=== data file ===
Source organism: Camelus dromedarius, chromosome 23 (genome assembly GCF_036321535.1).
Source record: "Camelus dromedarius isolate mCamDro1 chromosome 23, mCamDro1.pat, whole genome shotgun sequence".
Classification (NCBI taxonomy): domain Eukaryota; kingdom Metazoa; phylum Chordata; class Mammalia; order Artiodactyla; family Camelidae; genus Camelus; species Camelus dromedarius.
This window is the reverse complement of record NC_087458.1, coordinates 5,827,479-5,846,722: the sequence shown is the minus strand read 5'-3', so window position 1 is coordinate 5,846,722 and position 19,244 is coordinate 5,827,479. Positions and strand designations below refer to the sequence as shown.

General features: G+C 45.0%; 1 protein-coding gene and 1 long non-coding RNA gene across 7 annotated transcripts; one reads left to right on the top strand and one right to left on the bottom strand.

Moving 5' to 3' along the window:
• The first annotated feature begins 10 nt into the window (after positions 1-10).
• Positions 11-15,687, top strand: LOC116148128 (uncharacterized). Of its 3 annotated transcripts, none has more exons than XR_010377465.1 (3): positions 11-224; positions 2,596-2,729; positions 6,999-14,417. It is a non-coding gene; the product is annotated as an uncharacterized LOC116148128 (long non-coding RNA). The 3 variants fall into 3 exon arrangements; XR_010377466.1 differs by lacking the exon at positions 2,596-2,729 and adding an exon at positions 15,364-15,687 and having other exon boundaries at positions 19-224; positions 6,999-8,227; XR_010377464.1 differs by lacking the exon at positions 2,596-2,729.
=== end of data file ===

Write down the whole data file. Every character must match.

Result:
Source organism: Camelus dromedarius, chromosome 23 (genome assembly GCF_036321535.1).
Source record: "Camelus dromedarius isolate mCamDro1 chromosome 23, mCamDro1.pat, whole genome shotgun sequence".
Classification (NCBI taxonomy): domain Eukaryota; kingdom Metazoa; phylum Chordata; class Mammalia; order Artiodactyla; family Camelidae; genus Camelus; species Camelus dromedarius.
This window is the reverse complement of record NC_087458.1, coordinates 5,827,479-5,846,722: the sequence shown is the minus strand read 5'-3', so window position 1 is coordinate 5,846,722 and position 19,244 is coordinate 5,827,479. Positions and strand designations below refer to the sequence as shown.

General features: G+C 45.0%; 1 protein-coding gene and 1 long non-coding RNA gene across 7 annotated transcripts; one reads left to right on the top strand and one right to left on the bottom strand.

Moving 5' to 3' along the window:
• The first annotated feature begins 10 nt into the window (after positions 1-10).
• Positions 11-15,687, top strand: LOC116148128 (uncharacterized). Of its 3 annotated transcripts, none has more exons than XR_010377465.1 (3): positions 11-224; positions 2,596-2,729; positions 6,999-14,417. It is a non-coding gene; the product is annotated as an uncharacterized LOC116148128 (long non-coding RNA). The 3 variants fall into 3 exon arrangements; XR_010377466.1 differs by lacking the exon at positions 2,596-2,729 and adding an exon at positions 15,364-15,687 and having other exon boundaries at positions 19-224; positions 6,999-8,227; XR_010377464.1 differs by lacking the exon at positions 2,596-2,729.